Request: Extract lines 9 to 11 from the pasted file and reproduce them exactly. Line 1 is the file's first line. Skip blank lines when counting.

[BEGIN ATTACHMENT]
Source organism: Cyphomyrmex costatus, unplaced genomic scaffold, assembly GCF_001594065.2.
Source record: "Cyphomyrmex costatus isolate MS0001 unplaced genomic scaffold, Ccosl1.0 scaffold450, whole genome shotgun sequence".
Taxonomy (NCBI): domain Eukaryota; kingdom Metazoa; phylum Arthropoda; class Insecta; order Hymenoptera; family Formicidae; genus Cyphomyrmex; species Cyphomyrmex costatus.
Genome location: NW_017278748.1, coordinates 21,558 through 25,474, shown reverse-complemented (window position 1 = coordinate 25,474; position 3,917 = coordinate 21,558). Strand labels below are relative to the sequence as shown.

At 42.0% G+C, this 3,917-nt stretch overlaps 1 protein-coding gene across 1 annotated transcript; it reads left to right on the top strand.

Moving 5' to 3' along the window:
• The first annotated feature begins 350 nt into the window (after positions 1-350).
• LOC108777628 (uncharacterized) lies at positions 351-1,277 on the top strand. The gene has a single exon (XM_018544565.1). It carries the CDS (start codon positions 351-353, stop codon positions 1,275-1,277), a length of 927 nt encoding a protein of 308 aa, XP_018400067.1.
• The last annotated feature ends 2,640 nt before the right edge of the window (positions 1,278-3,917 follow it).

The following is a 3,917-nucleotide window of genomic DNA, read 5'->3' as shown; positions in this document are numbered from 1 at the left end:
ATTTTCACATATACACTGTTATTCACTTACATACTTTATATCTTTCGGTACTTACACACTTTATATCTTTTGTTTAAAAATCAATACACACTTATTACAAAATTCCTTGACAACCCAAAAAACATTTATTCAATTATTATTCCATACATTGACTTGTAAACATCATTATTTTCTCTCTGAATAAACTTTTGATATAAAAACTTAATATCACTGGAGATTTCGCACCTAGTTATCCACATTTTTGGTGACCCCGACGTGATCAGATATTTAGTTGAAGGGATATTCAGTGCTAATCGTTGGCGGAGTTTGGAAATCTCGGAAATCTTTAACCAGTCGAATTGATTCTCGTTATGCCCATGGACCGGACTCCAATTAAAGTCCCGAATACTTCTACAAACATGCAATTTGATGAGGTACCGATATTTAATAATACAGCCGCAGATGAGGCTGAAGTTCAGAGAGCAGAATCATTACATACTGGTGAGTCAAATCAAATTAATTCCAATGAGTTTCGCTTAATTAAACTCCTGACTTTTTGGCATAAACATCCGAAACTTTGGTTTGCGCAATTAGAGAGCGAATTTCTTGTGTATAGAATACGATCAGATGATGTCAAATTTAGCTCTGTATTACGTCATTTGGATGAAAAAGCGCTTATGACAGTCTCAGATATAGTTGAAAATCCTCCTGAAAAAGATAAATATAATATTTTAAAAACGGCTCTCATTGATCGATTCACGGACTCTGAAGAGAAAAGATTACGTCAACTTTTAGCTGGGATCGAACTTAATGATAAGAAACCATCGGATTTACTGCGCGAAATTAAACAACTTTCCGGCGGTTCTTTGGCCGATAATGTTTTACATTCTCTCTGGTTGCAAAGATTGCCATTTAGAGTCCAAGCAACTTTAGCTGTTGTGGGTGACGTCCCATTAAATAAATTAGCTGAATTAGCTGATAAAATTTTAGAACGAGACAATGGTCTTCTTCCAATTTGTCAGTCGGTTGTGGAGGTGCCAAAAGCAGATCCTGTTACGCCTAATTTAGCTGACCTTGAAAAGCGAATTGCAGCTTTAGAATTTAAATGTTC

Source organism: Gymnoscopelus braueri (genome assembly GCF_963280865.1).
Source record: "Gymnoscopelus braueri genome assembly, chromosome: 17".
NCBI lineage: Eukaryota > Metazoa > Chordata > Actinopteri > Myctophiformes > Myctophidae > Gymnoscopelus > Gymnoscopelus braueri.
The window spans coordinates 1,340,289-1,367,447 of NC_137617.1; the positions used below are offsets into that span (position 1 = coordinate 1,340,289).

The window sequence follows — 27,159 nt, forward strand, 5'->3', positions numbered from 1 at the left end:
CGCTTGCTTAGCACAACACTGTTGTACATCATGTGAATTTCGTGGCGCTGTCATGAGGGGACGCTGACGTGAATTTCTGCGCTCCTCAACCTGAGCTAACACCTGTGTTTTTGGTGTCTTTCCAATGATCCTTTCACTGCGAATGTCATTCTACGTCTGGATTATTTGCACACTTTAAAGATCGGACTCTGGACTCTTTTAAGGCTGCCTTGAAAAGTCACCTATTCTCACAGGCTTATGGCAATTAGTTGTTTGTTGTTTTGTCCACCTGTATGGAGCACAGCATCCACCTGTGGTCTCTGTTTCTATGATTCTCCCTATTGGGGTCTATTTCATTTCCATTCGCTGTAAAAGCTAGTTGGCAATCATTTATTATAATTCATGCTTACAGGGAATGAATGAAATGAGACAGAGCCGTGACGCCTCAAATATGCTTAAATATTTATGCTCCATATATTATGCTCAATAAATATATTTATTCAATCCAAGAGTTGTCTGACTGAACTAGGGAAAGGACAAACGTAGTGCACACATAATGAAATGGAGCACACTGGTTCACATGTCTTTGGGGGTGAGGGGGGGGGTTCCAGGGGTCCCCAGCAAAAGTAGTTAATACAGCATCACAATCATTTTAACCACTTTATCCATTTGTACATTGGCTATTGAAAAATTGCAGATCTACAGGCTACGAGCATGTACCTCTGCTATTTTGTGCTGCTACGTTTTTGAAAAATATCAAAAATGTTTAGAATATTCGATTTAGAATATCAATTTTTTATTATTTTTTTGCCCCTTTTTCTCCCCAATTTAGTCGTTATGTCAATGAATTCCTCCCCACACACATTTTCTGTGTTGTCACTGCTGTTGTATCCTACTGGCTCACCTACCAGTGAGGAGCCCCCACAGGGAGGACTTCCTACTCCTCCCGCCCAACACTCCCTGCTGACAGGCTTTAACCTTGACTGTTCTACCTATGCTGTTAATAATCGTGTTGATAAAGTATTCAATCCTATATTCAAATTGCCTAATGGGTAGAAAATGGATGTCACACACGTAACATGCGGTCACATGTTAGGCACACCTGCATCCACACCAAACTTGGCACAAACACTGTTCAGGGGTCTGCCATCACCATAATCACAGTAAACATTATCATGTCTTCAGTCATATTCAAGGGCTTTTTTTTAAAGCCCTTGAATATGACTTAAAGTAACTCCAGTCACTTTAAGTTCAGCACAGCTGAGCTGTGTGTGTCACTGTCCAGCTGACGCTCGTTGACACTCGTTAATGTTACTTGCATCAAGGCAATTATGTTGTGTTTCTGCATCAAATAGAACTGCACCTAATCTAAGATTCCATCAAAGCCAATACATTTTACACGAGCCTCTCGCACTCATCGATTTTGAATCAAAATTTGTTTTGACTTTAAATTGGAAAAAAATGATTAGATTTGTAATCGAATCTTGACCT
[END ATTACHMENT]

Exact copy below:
• The last annotated feature ends 2,640 nt before the right edge of the window (positions 1,278-3,917 follow it).

The following is a 3,917-nucleotide window of genomic DNA, read 5'->3' as shown; positions in this document are numbered from 1 at the left end:
ATTTTCACATATACACTGTTATTCACTTACATACTTTATATCTTTCGGTACTTACACACTTTATATCTTTTGTTTAAAAATCAATACACACTTATTACAAAATTCCTTGACAACCCAAAAAACATTTATTCAATTATTATTCCATACATTGACTTGTAAACATCATTATTTTCTCTCTGAATAAACTTTTGATATAAAAACTTAATATCACTGGAGATTTCGCACCTAGTTATCCACATTTTTGGTGACCCCGACGTGATCAGATATTTAGTTGAAGGGATATTCAGTGCTAATCGTTGGCGGAGTTTGGAAATCTCGGAAATCTTTAACCAGTCGAATTGATTCTCGTTATGCCCATGGACCGGACTCCAATTAAAGTCCCGAATACTTCTACAAACATGCAATTTGATGAGGTACCGATATTTAATAATACAGCCGCAGATGAGGCTGAAGTTCAGAGAGCAGAATCATTACATACTGGTGAGTCAAATCAAATTAATTCCAATGAGTTTCGCTTAATTAAACTCCTGACTTTTTGGCATAAACATCCGAAACTTTGGTTTGCGCAATTAGAGAGCGAATTTCTTGTGTATAGAATACGATCAGATGATGTCAAATTTAGCTCTGTATTACGTCATTTGGATGAAAAAGCGCTTATGACAGTCTCAGATATAGTTGAAAATCCTCCTGAAAAAGATAAATATAATATTTTAAAAACGGCTCTCATTGATCGATTCACGGACTCTGAAGAGAAAAGATTACGTCAACTTTTAGCTGGGATCGAACTTAATGATAAGAAACCATCGGATTTACTGCGCGAAATTAAACAACTTTCCGGCGGTTCTTTGGCCGATAATGTTTTACATTCTCTCTGGTTGCAAAGATTGCCATTTAGAGTCCAAGCAACTTTAGCTGTTGTGGGTGACGTCCCATTAAATAAATTAGCTGAATTAGCTGATAAAATTTTAGAACGAGACAATGGTCTTCTTCCAATTTGTCAGTCGGTTGTGGAGGTGCCAAAAGCAGATCCTGTTACGCCTAATTTAGCTGACCTTGAAAAGCGAATTGCAGCTTTAGAATTTAAATGTTC